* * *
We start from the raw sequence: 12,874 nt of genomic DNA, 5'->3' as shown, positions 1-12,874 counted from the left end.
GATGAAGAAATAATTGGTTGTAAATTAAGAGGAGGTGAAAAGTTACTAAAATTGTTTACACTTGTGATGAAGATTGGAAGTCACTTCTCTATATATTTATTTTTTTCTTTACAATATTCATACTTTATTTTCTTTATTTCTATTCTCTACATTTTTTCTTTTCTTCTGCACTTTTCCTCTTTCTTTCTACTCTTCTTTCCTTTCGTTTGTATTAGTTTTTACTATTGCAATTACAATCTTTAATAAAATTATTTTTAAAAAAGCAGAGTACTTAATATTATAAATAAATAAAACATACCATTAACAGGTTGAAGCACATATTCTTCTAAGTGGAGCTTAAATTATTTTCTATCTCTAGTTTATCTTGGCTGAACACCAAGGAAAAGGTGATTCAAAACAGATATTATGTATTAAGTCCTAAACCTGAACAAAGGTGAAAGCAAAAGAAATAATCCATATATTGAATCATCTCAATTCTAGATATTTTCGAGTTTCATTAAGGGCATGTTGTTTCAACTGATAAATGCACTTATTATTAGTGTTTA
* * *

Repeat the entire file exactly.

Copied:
We start from the raw sequence: 12,874 nt of genomic DNA, 5'->3' as shown, positions 1-12,874 counted from the left end.
GATGAAGAAATAATTGGTTGTAAATTAAGAGGAGGTGAAAAGTTACTAAAATTGTTTACACTTGTGATGAAGATTGGAAGTCACTTCTCTATATATTTATTTTTTTCTTTACAATATTCATACTTTATTTTCTTTATTTCTATTCTCTACATTTTTTCTTTTCTTCTGCACTTTTCCTCTTTCTTTCTACTCTTCTTTCCTTTCGTTTGTATTAGTTTTTACTATTGCAATTACAATCTTTAATAAAATTATTTTTAAAAAAGCAGAGTACTTAATATTATAAATAAATAAAACATACCATTAACAGGTTGAAGCACATATTCTTCTAAGTGGAGCTTAAATTATTTTCTATCTCTAGTTTATCTTGGCTGAACACCAAGGAAAAGGTGATTCAAAACAGATATTATGTATTAAGTCCTAAACCTGAACAAAGGTGAAAGCAAAAGAAATAATCCATATATTGAATCATCTCAATTCTAGATATTTTCGAGTTTCATTAAGGGCATGTTGTTTCAACTGATAAATGCACTTATTATTAGTGTTTA